•The government has tried its best within the current circumstances to provide vaccines to citizens, and many times, information sharing has been a challenge in terms of timings, but we should look at the bigger picture, and move away from these lamentations.
•People should trust that all that is being done is for their own good, while they have every right to raise questions where information provided is not satisfying.
Repeated calls by health authorities for Kenyans to get vaccinated and witnessed hesitancy by a few towards the same within the Covid-19 containment measures while misplaced and pushing back the gains recorded so far seems to be a global challenge. Already, the World Health Organization (WHO) has identified vaccine hesitancy as a leading global health threat to the success on war against Covid-19. Reasons noted as behind the hesitancy is because of myths and misinformation generated through media channels that have caused fear and doubts on vaccine. There is information on the authority of WHO and the Government of Kenya that vaccines are very vital in containing Covid-19, and people should trust this and get vaccinated. The government has tried its best within the current circumstances to provide vaccines to citizens, and many times, information sharing has been a challenge in terms of timings, but we should look at the bigger picture, and move away from these lamentations.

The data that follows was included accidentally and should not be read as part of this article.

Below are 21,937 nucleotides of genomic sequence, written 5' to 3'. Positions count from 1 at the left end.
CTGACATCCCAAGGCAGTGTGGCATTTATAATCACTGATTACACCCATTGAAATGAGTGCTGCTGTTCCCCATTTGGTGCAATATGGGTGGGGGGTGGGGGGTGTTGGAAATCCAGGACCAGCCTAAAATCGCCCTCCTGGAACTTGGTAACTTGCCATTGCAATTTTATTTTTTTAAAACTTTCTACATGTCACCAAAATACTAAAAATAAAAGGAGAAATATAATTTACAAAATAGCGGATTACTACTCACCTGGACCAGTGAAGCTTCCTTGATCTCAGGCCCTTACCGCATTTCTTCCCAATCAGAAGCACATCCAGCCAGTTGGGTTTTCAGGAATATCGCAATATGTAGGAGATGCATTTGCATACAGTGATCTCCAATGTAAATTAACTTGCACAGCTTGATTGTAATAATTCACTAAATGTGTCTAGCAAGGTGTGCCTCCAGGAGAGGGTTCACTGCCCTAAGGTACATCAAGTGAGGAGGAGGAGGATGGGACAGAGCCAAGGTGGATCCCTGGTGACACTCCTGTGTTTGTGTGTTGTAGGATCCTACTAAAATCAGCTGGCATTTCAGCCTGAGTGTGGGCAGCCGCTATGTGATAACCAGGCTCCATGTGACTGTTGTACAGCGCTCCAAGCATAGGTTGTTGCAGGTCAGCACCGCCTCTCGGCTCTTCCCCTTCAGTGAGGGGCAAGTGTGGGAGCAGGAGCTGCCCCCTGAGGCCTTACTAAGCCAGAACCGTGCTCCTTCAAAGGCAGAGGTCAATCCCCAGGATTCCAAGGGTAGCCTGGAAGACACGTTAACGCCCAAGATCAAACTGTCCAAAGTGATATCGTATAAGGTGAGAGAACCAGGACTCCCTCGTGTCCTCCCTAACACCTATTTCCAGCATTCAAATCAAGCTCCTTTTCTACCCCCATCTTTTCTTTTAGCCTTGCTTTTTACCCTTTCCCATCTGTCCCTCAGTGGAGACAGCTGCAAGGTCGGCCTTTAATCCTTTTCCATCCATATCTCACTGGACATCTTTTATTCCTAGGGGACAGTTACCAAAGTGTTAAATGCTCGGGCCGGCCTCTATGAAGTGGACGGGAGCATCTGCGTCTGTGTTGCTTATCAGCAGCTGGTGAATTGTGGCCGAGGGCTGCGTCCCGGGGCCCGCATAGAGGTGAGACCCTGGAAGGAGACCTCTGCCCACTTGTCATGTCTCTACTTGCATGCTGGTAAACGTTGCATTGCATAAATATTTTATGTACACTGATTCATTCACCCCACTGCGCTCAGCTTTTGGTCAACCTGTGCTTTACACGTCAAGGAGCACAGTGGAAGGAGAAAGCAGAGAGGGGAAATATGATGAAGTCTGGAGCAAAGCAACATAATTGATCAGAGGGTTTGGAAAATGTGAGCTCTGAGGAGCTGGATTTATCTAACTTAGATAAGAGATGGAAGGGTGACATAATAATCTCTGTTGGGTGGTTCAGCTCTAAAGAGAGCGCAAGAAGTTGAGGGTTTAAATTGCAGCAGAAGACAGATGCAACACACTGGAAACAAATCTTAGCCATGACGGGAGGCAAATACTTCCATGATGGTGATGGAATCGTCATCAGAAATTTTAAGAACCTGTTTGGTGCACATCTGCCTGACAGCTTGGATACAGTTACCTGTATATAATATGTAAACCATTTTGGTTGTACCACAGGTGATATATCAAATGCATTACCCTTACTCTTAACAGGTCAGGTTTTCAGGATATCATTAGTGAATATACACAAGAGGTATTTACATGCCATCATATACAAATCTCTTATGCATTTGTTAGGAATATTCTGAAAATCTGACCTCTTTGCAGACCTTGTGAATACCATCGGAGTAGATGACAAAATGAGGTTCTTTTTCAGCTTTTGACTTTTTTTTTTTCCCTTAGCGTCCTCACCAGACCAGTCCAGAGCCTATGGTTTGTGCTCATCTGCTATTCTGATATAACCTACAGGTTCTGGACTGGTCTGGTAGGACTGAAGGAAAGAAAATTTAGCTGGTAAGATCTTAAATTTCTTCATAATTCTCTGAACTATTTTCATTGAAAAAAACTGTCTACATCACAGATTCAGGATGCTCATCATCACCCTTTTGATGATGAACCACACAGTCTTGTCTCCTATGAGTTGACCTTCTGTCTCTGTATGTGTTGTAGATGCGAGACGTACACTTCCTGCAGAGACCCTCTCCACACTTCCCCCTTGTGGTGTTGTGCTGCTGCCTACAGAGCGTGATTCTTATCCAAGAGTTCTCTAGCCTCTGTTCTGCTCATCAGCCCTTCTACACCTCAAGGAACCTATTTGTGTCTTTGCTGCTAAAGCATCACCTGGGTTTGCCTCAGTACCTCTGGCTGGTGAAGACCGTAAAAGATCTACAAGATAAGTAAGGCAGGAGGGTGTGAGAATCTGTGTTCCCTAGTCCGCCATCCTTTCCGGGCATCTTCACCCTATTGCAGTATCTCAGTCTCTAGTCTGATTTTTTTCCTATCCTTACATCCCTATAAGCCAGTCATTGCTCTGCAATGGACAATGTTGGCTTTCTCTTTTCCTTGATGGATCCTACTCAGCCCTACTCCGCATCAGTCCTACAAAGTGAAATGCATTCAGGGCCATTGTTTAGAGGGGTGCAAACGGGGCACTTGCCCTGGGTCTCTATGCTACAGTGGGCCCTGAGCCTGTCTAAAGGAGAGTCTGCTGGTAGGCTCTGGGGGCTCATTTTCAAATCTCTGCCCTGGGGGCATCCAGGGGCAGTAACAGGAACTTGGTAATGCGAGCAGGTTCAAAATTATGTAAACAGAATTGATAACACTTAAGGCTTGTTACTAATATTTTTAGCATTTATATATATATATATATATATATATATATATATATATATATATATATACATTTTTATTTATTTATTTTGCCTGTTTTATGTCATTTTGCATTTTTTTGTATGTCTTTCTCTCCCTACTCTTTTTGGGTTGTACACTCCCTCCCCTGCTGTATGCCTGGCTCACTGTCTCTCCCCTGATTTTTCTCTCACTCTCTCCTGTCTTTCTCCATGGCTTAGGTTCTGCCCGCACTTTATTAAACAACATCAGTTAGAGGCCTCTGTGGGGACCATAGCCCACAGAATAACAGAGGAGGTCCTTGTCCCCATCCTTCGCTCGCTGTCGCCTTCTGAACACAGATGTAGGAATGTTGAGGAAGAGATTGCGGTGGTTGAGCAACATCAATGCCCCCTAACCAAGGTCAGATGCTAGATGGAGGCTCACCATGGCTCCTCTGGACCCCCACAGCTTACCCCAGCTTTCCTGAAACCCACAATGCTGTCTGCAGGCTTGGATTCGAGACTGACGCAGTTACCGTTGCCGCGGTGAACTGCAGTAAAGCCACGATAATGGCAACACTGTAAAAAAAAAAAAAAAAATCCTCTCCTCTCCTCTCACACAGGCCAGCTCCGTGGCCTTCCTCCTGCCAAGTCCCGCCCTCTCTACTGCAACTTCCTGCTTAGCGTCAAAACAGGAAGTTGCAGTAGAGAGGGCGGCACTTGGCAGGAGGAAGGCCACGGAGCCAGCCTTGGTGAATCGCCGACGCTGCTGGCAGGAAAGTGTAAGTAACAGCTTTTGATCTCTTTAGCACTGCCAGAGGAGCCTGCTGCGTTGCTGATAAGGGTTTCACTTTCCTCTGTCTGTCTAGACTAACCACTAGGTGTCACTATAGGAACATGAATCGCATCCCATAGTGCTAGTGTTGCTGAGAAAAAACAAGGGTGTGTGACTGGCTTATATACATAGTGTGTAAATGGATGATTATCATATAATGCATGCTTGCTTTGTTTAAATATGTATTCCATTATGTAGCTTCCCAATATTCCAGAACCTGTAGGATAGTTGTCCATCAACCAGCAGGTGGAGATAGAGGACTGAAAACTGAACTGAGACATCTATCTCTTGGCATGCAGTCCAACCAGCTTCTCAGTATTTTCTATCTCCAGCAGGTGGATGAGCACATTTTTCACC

Health provision including dealing with emergencies to Kenyans is a key agenda both as a big four agenda, Constitution, and vision 2030. This obviously follows the Constitutional requirement, Kenya Health Act 2014, and Kenya Health Policy 2014-30. In addition, Kenya has ascribed to the Sustainable Development Goals (SDGs), including SDG No 3 that commits governments to provide quality healthcare for all. Thus, people should trust that all that is being done is for their own good, while they have every right to raise questions where information provided is not satisfying.
Globally, through collaboration and call for global action, the health sector has made significant progress since then in containing the pandemic through measures such public education and use of face masks, social distances, washing hands and general hygiene and most recently vaccination. The distribution of PPEs however did not meet resistance as the vaccines. While countries through various vaccine diplomacy and specific interventions such as through, through the COVAX facility, where more than 50 low- and middle-income countries (LMICs) and territories have received Covid-19 vaccine doses thus far, with plans for broader rollout in progress, the uptake of the vaccine is worrying.